The law as to what might properly play a part in the assessment of damages for a defamatory allegation was clear. There were defined categories, such as facts proved in partial justification, which were recognised as legitimate bases for reducing damages. The mere fact that something had been mentioned in an article complained of as a libel did not make it proper to rely on it in mitigation of damages.
The claimant applied to strike out parts of the defence and the defendants cross-applied for permission to amend the defence in a libel action.

The claimant, who was originally from Tunisia, was the founder of the Islam Channel, a UK-based television channel. The first defendant was an organisation which described itself as a Jewish-Muslim interfaith organisation and the second defendant was its director. The claim arose from an article which the defendants had posted on their website under the heading “Subway withdraws sponsorship of extremist charity fundraiser”, which referred to the fact that the food company had withdrawn its support for a conference once it became aware of alleged “extremist links”. The article identified those extremist links and alleged that the claimant was a “convicted terrorist”. Those two words were linked to an article on a newspaper website which suggested that the Conservative Party was boycotting the event and which identified the claimant and Islam Channel as organisers of the conference. The defendants’ article remained on the website for 14 months. The defendants put forward a qualified privilege defence on the basis that the statement that the claimant was a terrorist or a convicted terrorist was a fair and accurate report of proceedings in Tunisia and had been copied from a summary of an international arrest warrant. The issue was whether the defendants should be allowed to plead their case in answer to the claimant’s assertion of serious harm to reputation and of substantial damage in an amended form.

HELD: (1) The reference in the defendants’ amended pleadings to background context was objectionable as it failed to tell the claimant what particular material was said to belong in the category of directly relevant background, Burstein v Times Newspapers Ltd [2001] 1 W.L.R. 579 considered. In relation to the Tunisian convictions, the fact that the claimant had been convicted was something that might be pleaded in relation to the amount of damages. It was a fact capable, if not admitted, of proof without undue expense or difficulty, which a court might consider to have some bearing on damages. Provided the status of the convictions had been understood and agreed there were no case management reasons for excluding it. The claimant’s application only succeeded in so far as the defendants’ plea of bad reputation should be deleted (paras 34- 37 of judgment).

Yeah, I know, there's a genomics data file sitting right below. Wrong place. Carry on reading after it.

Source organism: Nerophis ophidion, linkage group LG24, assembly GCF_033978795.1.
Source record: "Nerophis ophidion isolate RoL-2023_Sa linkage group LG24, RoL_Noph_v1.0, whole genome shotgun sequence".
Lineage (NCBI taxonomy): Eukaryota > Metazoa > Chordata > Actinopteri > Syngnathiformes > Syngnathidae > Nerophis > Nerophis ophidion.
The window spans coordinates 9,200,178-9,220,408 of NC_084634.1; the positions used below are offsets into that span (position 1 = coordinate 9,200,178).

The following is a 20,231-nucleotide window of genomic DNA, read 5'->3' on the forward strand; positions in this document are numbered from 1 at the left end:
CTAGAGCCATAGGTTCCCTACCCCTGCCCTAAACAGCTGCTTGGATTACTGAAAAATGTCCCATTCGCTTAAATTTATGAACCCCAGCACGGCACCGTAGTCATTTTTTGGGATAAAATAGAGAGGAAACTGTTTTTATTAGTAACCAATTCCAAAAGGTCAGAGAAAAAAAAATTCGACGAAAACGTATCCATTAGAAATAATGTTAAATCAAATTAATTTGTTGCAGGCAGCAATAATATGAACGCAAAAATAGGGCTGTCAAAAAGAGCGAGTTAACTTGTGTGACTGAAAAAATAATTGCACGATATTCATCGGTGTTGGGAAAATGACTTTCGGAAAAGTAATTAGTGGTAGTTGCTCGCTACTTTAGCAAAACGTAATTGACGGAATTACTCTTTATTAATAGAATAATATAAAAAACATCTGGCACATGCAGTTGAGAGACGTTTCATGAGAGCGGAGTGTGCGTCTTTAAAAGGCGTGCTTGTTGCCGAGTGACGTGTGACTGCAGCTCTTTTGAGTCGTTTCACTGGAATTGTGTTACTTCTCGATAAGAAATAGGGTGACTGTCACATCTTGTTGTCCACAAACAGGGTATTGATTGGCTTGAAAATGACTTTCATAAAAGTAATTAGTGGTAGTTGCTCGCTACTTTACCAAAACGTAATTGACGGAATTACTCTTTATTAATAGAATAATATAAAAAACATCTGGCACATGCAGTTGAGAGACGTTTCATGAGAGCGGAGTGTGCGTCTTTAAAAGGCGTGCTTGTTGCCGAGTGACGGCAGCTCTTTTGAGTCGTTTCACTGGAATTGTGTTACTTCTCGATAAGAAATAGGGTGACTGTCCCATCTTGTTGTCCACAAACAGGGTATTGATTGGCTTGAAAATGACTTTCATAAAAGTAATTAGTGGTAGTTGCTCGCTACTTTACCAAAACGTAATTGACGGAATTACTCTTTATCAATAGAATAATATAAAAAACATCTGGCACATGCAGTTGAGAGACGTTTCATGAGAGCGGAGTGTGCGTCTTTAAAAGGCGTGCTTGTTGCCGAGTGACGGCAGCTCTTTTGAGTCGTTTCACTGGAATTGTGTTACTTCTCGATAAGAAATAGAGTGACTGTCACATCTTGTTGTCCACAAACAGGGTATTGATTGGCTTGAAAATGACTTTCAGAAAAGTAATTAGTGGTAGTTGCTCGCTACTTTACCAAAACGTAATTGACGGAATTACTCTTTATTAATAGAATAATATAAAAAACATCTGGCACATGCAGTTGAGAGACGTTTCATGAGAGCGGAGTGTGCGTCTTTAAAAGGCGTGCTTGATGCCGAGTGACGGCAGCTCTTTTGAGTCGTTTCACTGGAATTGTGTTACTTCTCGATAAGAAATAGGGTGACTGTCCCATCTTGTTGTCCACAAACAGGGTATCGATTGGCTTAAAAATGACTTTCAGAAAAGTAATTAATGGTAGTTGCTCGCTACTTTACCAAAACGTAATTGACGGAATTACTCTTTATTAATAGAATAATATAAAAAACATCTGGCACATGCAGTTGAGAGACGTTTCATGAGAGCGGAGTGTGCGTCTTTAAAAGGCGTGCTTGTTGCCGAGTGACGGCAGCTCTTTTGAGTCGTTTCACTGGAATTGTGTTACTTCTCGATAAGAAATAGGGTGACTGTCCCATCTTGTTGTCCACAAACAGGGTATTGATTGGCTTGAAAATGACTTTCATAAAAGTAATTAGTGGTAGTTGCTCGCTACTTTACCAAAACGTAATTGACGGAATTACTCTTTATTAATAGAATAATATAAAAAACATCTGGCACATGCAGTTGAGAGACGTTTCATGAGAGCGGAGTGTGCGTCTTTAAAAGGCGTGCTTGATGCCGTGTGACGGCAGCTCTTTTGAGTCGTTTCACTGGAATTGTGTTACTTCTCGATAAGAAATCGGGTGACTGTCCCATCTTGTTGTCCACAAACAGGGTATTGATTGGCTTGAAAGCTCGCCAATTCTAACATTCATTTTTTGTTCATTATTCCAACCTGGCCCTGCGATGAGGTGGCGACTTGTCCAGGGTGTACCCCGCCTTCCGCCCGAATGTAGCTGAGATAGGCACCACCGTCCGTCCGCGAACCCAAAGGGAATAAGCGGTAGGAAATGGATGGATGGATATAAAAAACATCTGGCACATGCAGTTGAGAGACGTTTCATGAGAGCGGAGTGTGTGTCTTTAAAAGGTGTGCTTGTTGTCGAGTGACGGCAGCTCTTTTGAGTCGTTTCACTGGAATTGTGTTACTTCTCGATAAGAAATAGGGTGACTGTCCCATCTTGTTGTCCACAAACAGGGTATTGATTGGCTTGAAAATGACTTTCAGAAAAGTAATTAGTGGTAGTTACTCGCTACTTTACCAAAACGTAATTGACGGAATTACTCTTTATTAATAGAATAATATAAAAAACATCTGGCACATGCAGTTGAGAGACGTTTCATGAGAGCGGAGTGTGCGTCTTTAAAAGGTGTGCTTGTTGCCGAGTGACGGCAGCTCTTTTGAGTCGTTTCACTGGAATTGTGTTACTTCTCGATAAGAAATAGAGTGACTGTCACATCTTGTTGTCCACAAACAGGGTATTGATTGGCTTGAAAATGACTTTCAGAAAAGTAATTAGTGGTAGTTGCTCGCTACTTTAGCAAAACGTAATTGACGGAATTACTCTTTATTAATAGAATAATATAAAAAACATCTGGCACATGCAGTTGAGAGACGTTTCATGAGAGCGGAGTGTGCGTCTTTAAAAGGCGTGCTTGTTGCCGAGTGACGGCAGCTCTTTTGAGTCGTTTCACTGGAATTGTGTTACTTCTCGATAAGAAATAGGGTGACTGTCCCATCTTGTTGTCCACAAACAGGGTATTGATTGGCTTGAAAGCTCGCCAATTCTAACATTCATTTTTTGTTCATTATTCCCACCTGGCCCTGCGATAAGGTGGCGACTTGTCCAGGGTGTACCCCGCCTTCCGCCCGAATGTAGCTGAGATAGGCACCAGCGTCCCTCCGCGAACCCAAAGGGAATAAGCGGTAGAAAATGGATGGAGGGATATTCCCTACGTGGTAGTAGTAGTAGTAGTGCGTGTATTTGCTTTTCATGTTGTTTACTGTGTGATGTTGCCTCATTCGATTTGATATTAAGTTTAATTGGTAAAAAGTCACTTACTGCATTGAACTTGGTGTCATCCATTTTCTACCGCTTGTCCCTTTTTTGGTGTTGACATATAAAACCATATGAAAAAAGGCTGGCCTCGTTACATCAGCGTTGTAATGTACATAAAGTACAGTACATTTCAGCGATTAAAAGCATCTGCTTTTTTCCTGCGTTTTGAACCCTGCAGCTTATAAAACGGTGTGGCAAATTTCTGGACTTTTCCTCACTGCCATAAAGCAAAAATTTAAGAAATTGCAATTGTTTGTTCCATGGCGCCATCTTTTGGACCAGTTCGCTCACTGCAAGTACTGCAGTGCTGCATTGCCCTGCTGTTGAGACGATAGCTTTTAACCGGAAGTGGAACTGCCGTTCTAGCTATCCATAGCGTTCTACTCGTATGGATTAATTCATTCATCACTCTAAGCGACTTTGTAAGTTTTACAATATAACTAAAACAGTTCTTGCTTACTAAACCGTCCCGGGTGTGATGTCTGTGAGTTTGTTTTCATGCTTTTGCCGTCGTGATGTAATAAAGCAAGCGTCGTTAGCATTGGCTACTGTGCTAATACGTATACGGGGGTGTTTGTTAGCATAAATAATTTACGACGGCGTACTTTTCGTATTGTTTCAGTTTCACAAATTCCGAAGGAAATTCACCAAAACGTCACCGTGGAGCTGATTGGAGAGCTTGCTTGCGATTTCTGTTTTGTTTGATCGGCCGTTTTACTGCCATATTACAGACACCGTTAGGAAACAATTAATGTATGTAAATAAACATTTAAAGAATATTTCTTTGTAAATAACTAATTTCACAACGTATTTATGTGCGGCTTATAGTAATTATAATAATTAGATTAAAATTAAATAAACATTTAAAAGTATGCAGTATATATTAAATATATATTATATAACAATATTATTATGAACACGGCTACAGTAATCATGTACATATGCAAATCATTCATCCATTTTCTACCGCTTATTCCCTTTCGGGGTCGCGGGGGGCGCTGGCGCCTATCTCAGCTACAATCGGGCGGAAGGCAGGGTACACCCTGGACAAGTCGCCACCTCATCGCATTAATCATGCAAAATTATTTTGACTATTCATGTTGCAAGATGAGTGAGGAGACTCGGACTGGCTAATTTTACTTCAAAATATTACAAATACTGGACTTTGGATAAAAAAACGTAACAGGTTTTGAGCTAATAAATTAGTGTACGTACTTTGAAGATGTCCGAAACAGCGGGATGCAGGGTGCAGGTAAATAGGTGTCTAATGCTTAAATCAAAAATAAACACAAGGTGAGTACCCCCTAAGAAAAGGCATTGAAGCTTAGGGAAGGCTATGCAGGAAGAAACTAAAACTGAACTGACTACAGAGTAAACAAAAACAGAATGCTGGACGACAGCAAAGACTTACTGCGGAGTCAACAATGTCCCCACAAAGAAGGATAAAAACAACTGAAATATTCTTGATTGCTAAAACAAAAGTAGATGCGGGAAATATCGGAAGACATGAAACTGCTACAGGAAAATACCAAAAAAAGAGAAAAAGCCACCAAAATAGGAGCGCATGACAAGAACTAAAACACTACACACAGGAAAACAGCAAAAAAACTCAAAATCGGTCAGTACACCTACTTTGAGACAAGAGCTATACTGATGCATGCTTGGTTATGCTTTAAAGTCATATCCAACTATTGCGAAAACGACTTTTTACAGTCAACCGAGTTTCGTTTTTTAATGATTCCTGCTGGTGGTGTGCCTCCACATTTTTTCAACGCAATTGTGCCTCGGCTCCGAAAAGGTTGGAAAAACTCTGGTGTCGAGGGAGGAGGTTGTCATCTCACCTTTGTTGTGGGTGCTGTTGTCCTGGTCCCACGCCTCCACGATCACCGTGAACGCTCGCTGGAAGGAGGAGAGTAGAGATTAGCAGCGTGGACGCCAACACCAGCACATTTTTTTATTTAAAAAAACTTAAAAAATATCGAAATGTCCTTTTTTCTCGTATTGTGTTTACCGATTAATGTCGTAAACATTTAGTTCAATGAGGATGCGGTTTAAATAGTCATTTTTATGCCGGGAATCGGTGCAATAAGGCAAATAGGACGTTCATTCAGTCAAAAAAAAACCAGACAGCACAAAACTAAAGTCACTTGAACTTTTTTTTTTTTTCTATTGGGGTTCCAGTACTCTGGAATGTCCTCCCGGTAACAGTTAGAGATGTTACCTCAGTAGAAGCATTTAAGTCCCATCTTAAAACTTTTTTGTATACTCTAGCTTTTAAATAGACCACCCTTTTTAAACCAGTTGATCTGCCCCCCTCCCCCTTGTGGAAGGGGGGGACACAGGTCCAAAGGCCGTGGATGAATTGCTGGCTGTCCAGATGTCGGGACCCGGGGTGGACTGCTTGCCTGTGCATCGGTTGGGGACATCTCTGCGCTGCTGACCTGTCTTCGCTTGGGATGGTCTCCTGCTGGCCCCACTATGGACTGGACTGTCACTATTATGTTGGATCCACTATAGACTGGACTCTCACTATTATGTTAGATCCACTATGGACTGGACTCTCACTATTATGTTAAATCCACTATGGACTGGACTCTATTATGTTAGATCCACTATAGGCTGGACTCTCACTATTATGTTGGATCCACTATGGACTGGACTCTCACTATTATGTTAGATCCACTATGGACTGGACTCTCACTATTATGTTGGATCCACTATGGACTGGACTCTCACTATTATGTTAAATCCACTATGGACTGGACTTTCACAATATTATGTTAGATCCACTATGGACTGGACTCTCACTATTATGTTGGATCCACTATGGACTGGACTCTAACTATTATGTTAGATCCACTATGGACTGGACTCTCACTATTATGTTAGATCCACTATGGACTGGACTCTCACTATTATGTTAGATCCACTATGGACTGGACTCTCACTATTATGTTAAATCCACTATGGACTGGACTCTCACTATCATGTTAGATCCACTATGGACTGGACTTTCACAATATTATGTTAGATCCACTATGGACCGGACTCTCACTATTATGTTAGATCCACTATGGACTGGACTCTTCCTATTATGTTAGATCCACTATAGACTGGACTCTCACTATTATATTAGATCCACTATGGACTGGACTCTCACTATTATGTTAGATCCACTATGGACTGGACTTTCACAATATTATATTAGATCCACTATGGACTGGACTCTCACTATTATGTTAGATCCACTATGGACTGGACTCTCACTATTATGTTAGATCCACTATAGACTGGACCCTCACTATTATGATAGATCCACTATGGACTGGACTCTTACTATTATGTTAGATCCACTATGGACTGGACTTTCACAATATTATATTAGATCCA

(2) In relation to matters in the defendants’ article which had not been complained about, the submission that their article encompassed the newspaper article went beyond the pleadings. The argument that it was not necessary to identify the matters to be relied on was inconsistent with the approach adopted in the original pleading and did not help the court achieve the overriding objective. The amended pleading was confused and failed to make clear what was to be relied on, which was a manifest and unacceptable defect. The defendants did not seek to prove the truth of any of the other matters relied on; only the fact that they had been asserted in the article. There were defined categories for what might properly play a part in the assessment of damages, such as facts proved in partial justification, or Burstein context, which were recognised as legitimate bases for reducing damages. The mere fact that something had been mentioned in an article complained of as a libel did not make it proper to rely on in mitigation of damages, Plato Films Ltd v Speidel [1961] A.C. 1090 applied. Where an issue arose as to the causation of some identifiable kind of harm, such as financial loss, a defendant was entitled to require the claimant to establish a causal link between the publication and the harm, and to adduce evidence of his own. In this way, other allegations that had been made in the article complained of and which could have been causative of the specific kind of harm relied on could come into play. The instant case was not one where serious harm had been alleged and competing causes had to be examined and evaluated. The court might or might not draw the inference that serious harm to reputation had been caused and it would not be deterred from doing so by any conclusion it might have arrived at about the gravity of the harm likely to have been caused by other allegations in the same article. The draft pleading failed to make sufficiently clear exactly what conduct the defendants wished to rely on. The reader was left in the dark as to what it was about membership of the Tunisian Islamic Front that was said to bear on the issue of reputational harm, and the nature of the revolution said to have been advocated by the claimant. The pleading was a hopeless mix of third party conduct, and vague smear from an unattributed source. The defendants had failed to make clear enough the basis on which the claimant was to be blamed for the attendance of banned extremists (paras 38-52).

Judgment accordingly

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